Permissioned Blockchain or Permission-less Blockchain What can make your Blockchain Business successful? Blockchain and Business Enthusiast |President - Students' Council of NMCCE|Speaker|Company Guru at BBN Times|Assurance Till now, we have read about this ground-breaking technology called Blockchain and smart contracts that has the potential to disrupt industries across the globe, in my previous articles. Recently, companies like Kodak and Reliance(India) and countries like Venezuela and Dubai have put up their plans to introduce crypto currencies in their respective companies/countries. Kodak witnessed a 220% surge in it's share price! Seeing the early adoptions and implementations, it is very natural for us to think of implementing Blockchain into our businesses. But before we actually do it, we need to ask ourselves some prime questions Will blockchain bring value to my kind of enterprise, business or the industry that I work in? How will my business scale if there are no takers of crypto token that I made? How can crypto currencies and smart contracts be integrated with our mainstream businesses through the Blockchain API? Will my blockchain business be able to beat the traditional digital Internet of Things (IoT) business models? These questions need to be answered before you adopt Blockchain. Coming down to the very basics, a business works only when there are customers for its products or services. And we all know, customers will always want value in terms of quality of the product or service for which they are paying their hard-earned money. So how do we evaluate and approach Blockchains implementation? The most important thing you should know about are the types of Blockchain. There are currently two types of Blockchain that can be implemented depending on y Continue reading >>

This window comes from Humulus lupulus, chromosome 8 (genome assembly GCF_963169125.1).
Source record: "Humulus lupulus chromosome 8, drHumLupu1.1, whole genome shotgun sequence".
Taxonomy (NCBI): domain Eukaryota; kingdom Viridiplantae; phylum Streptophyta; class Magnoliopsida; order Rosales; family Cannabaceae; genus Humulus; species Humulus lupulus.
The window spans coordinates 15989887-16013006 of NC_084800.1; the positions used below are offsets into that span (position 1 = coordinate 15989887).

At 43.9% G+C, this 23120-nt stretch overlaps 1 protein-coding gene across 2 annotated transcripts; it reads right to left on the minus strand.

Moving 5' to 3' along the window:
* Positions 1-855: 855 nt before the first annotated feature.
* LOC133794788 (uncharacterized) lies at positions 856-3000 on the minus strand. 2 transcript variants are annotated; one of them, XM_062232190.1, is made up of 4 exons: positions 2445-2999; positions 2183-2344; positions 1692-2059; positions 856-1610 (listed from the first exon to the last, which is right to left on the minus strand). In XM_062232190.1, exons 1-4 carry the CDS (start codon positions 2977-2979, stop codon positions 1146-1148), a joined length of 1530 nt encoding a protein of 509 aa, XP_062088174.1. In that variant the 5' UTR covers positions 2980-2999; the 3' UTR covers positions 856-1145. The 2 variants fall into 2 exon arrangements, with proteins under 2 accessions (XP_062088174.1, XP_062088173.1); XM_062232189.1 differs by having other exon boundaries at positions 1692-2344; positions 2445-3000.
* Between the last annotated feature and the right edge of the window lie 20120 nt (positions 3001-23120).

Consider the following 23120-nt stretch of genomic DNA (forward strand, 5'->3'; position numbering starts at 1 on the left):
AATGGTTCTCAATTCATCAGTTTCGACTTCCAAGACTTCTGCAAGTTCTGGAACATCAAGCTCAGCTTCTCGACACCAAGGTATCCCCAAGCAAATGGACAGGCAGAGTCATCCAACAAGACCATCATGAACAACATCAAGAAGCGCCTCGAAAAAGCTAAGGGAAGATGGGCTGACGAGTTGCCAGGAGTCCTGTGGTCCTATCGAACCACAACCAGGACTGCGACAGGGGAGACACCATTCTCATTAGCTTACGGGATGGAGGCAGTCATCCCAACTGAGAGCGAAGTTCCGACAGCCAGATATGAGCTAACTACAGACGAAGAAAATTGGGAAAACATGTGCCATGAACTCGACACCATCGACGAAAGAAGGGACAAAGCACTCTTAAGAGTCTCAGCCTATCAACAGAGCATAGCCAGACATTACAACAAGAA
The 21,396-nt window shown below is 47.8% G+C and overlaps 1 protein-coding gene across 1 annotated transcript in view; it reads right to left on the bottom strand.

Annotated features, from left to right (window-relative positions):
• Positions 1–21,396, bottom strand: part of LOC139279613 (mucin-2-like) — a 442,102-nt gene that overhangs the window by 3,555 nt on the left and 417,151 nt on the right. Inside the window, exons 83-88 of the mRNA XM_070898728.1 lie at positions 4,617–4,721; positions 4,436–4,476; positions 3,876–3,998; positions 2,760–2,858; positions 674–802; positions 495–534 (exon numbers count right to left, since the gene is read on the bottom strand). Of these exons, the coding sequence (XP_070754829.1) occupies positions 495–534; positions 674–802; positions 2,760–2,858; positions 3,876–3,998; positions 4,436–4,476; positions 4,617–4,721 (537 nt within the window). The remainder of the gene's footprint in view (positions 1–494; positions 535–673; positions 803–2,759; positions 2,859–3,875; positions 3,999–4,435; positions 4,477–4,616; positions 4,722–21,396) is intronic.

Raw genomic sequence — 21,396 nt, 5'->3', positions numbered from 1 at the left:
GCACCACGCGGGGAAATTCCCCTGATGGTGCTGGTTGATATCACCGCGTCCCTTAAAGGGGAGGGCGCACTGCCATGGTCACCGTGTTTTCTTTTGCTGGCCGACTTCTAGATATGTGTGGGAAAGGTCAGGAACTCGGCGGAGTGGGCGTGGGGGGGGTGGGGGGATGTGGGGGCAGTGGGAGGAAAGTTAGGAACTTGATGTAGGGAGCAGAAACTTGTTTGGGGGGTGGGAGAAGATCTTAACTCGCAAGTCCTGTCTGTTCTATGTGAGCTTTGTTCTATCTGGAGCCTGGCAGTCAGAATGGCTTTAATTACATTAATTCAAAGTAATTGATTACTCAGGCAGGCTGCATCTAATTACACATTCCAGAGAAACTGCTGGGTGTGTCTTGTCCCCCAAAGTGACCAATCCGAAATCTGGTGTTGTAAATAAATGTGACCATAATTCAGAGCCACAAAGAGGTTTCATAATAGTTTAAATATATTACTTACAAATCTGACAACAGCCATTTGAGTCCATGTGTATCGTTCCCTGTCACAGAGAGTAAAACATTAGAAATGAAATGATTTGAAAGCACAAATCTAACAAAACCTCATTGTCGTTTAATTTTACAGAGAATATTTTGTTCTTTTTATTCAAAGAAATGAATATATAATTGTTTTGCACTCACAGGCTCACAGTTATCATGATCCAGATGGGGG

Monax | Explainer | Permissioned Blockchains